Do Alligators Eat Turtles? Can They Even Eat one?

A quick internet search on alligators and turtles will quickly result to photos of these two animals hanging out in the wild together, sometimes even with the turtle riding the alligator’s back like two best friends.

With these photos all over the internet, one cannot stop but wonder if alligators also prey on these friendly turtles in the wild as well.

Do Alligators Eat Turtles?

Yes Alligators can eat turtles. Alligators may appear friendly with turtles but their wild instincts will always kick in during times of hunger. The condition in the wild is unpredictable so predators like alligators can’t be choosers when there is a shortage of food in their area.

Thus, if a turtle is the easiest, most accessible food available, adult alligators will not hesitate to eat them.

Alligators are lurkers. They usually wait for prey to appear in front of them before they attack. Turtles who are resting near the edge of the water are easy targets for alligators considering that a turtle with their back against the alligator will not be able to spot the predator behind them.

It is good to note though that given their size, younger alligators are not able to eat turtles.

Before they reach adulthood, young alligators will eat smaller snails, insects, fish and worms. They will then gradually start preying on medium to large reptiles and animals as their bodies grow bigger.

Alligators are known to eat bigger animals than turtles but given the fact that turtles generally spend most of their time in the water or by the edge of a body of water, they are closer and more within reach of alligators compared to a small deer and other reptiles and mammals who only go nearby the water for a drink. B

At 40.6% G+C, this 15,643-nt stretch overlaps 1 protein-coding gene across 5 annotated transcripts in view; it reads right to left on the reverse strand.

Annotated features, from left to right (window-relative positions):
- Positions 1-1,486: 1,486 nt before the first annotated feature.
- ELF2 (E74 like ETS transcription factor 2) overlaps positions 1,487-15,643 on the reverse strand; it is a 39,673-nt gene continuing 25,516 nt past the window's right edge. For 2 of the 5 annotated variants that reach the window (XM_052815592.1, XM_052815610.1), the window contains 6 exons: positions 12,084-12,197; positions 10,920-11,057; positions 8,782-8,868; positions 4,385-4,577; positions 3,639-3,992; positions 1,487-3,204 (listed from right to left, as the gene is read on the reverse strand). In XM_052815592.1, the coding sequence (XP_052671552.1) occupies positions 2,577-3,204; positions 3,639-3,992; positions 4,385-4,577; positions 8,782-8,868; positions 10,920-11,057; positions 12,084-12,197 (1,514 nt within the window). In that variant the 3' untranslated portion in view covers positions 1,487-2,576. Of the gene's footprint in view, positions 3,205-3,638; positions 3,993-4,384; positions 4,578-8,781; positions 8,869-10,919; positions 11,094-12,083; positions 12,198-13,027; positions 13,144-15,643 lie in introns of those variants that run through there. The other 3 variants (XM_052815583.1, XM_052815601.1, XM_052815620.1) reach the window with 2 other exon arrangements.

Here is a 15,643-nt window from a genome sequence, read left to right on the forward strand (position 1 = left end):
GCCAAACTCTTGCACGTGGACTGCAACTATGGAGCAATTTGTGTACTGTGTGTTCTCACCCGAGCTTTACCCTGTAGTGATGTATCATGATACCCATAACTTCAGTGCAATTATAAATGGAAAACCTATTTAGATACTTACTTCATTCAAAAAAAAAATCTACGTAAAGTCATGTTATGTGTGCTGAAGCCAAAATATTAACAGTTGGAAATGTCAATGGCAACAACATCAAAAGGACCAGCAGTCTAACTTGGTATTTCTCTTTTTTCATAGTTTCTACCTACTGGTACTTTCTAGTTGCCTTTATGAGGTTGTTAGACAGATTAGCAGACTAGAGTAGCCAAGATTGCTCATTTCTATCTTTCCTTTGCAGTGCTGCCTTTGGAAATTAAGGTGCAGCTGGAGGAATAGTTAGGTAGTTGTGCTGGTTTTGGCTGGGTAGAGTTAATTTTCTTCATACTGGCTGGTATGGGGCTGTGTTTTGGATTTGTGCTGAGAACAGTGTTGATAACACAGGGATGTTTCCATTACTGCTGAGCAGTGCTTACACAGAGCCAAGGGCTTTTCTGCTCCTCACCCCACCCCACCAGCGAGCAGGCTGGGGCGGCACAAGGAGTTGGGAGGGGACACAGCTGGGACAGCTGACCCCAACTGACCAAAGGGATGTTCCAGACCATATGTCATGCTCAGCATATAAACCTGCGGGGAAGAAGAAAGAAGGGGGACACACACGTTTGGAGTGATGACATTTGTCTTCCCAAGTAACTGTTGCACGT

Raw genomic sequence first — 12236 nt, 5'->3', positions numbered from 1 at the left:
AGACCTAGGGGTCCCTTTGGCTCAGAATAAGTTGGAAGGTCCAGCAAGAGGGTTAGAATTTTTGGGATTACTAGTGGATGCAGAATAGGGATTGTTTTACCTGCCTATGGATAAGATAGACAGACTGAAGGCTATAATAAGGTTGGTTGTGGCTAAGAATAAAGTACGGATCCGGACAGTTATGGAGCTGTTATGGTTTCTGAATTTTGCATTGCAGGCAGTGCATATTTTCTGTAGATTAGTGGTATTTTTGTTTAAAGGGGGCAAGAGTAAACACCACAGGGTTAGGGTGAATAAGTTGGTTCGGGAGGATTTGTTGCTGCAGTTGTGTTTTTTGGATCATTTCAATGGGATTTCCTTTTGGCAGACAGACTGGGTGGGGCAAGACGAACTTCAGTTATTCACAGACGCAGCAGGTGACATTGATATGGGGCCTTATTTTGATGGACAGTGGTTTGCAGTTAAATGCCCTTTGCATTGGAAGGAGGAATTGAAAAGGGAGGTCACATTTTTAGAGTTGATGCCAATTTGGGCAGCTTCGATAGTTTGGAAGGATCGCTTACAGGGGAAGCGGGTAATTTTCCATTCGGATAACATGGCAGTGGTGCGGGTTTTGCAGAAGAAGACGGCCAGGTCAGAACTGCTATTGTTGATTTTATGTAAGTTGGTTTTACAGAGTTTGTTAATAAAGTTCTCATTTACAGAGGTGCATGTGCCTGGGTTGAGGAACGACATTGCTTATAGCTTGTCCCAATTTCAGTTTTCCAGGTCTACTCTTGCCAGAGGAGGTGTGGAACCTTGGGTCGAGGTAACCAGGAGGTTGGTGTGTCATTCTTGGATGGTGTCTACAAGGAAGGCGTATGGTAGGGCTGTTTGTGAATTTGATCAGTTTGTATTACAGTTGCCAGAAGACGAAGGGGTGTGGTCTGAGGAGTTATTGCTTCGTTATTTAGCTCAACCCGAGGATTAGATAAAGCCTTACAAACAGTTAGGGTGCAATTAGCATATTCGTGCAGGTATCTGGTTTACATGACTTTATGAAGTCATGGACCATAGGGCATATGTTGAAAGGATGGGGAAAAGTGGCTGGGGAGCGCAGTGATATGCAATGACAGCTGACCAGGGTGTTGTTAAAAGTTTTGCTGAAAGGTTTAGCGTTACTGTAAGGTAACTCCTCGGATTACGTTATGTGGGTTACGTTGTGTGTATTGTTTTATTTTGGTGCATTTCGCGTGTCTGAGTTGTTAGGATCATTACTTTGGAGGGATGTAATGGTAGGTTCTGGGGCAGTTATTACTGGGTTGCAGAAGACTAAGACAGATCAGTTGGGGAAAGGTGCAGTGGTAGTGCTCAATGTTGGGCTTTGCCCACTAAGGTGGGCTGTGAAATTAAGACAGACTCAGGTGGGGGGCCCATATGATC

asically, alligators and turtles thrive in the same habitat, thus the closer predator-prey relationship.

Can Alligators Eat Turtles?
Alligator and Turtle

Can alligators eat turtles?

Yes, despite its hard shell, alligators can easily devour a turtle in one bite. It is good to know that alligators aren’t really known to be picky eaters. Their carnivorous nature pushes them to devour anything that moves and is within their reach, especially when it’s their feeding period.

Eating a turtle for an alligator would be as easy as eating a pistachio with the shells on for humans. Alligators are known for the incredible strength of their jaw so cracking a very hard shell like that of turtles would be a piece of cake for them.

Alligators grow very big in size so a turtle will definitely be no feat for them to eat. Male alligators can reach 1,000 pounds but on average, grow to about 11 feet (3.5 meters) long and weigh 600 pounds while females can reach about half the weight of their male counterpart and grow to about 8 feet.

Do alligators eat turtle shells?

Yes, alligators also eat the shells of the turtles when they prey on them. Given that they don’t really have hands to use to peel off the shell, alligators have no choice but to eat turtles in one piece.  They crush the turtle’s shell to create a chunk of meat that would fit in their throat.

With the average size of a full-grown alligator’s mouth, this will be no issue at all. Their digestive system is made to digest bones, cartilage, shells – basically anything they can swallow.

Alligators usually drown their prey underwater before swallowing it above the water but since turtles can hold their breath under water, it is easier for an alligator to crush the turtle’s body to kill it before swallowing.

How can an alligator break a turtle shell then you may ask? When alligators prey on turtles, they crush the turtle’s shell to fit it in their mouth with their powerful jaws. No matter how hard a turtle’s shell is, this is nothing compared to the jaw power of the alligators.